Friday, June 10, 2022

The Lord’s Prayer for Writers (Part 3)

by Joshua J. Masters @JoshuaJMasters

The integrity of our writing relies on the integrity of our character—not the ones we create for our narratives, but the character of the one typing. For those called to the ministry of writing by God, the condition of our hearts toward sin dictates how effective our craft can be for the Kingdom.

In this series on The Lord’s Prayer for Writers, we’ve explored how we should approach God in our writing and how our relationship with Him and others will affect our writing. 
This month, we’ll look at the last line of Christ’s outline for prayer:

And don’t let us yield to temptation,
but rescue us from the evil one. 
(Matthew 6:13 NLT)

And His final instructions in that passage:

“And when you fast, don’t make it obvious, as the hypocrites do, for they try to look miserable and disheveled so people will admire them for their fasting … Then no one will notice that you are fasting, except your Father, who knows what you do in private. And your Father, who sees everything, will reward you. 
(Matthew 6:16, 18 NLT)

As we seek God in our writing, we must also seek His protection from the temptations that draw us away from His purpose in our calling.

Here are Three Things to Remember as We Pray About Our Writing: 

1. Pray to Resist Evil. 

“… Don’t let us yield to temptation.” 

You’re probably familiar with translations that read, “Lead us not into temptation,” but the rendering above is closer to the heart of the message. I think one of the most profound descriptions of temptation is found in the book of James:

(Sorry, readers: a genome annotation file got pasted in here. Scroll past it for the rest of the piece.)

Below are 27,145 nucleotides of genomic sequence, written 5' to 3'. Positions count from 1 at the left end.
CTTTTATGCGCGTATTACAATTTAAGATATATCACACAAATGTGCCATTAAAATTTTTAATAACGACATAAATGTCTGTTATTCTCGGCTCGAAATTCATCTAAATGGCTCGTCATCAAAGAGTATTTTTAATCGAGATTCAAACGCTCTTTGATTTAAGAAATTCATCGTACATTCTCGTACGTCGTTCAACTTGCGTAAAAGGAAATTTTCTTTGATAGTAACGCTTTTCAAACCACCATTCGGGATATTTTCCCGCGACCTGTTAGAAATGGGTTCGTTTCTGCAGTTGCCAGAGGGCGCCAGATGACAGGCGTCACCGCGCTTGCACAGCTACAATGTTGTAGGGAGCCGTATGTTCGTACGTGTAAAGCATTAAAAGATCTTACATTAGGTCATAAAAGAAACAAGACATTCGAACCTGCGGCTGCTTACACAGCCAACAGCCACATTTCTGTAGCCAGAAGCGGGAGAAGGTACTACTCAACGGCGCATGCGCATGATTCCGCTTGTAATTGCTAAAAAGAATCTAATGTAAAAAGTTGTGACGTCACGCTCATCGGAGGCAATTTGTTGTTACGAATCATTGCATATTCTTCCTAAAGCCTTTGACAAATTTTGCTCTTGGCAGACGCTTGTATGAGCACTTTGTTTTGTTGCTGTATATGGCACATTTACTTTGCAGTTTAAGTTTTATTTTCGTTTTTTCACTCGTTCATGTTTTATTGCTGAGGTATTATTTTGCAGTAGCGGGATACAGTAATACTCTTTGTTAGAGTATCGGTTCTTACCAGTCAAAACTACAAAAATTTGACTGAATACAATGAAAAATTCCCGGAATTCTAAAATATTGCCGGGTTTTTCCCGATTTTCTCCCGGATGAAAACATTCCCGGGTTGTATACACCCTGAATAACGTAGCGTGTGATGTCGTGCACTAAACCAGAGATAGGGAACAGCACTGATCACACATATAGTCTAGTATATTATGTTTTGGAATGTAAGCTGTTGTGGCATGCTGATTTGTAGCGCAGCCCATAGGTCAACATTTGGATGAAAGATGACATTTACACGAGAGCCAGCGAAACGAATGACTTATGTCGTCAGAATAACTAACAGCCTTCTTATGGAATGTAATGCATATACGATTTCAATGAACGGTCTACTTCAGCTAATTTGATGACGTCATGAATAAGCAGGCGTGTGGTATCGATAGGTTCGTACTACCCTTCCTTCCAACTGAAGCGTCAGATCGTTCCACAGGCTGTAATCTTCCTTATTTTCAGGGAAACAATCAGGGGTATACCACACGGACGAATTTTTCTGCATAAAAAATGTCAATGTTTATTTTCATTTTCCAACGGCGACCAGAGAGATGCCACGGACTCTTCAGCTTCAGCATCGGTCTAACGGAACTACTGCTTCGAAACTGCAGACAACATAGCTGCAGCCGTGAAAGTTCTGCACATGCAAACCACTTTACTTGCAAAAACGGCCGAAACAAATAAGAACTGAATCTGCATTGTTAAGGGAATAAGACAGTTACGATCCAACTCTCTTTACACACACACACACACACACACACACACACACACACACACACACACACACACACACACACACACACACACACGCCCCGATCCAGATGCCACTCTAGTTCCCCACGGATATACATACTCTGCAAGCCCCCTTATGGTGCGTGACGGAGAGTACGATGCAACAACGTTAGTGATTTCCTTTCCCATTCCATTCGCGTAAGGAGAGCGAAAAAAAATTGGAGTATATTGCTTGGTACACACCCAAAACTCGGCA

And remember, when you are being tempted, do not say, “God is tempting me.” God is never tempted to do wrong, and he never tempts anyone else. Temptation comes from our own desires, which entice us and drag us away.
James 1:13–14 (NLT)

Our temptation to sin or develop a corrupted heart comes from our own self-focused desires. For writers, that may come as competition, success, fame, sales, contracts, awards, or carving an idol out of our writing career itself.

Temptation could also come from a secret sin apart from our writing, but any sin in our lives will drastically impact the Christ-focused purpose of our craft.

This line in the Lord’s Prayer, “Don’t let us yield to temptation,” is an acknowledgment that we’re unable to overcome those desires on our own and a plea for God to intervene. 

Despite our good intentions, the thing we most desire will influence our writing—it will become the subtext for every word we pen. So, we must be sure that desire is for Christ.

Ask God to show you how to escape your temptations, as He promises in 1 Corinthians 10:13, and then give you the strength to follow that path.

2. Pray to Rely on God for Protection. 

“But deliver us from the evil one.” 

For our writing to be Christ-focused, we need rescue—not only from our own selfish desires, but from the lies of the enemy.

Charles Spurgeon once said, “After a man is converted and has received forgiveness of sins, soon he will be tempted by the devil, for Satan cannot bear to lose his subjects. And when Satan sees someone cross the border and escape out of his hand, he gathers up all his forces and exercises all his cunning that he may slay him at once” (The Spurgeon Study Bible, Nashville, TN: Holman Bible Publishers, 2017).

The enemy can’t steal your salvation, but he can certainly impede your impact for the Kingdom. If you allow him to, Satan will turn your writing into a pool of selfishness and self-doubt. He’ll convince you that your art is a scepter to promote your own worship rather than a sacrifice to worship Christ. He’ll weave the grammar of false motives between every word you write.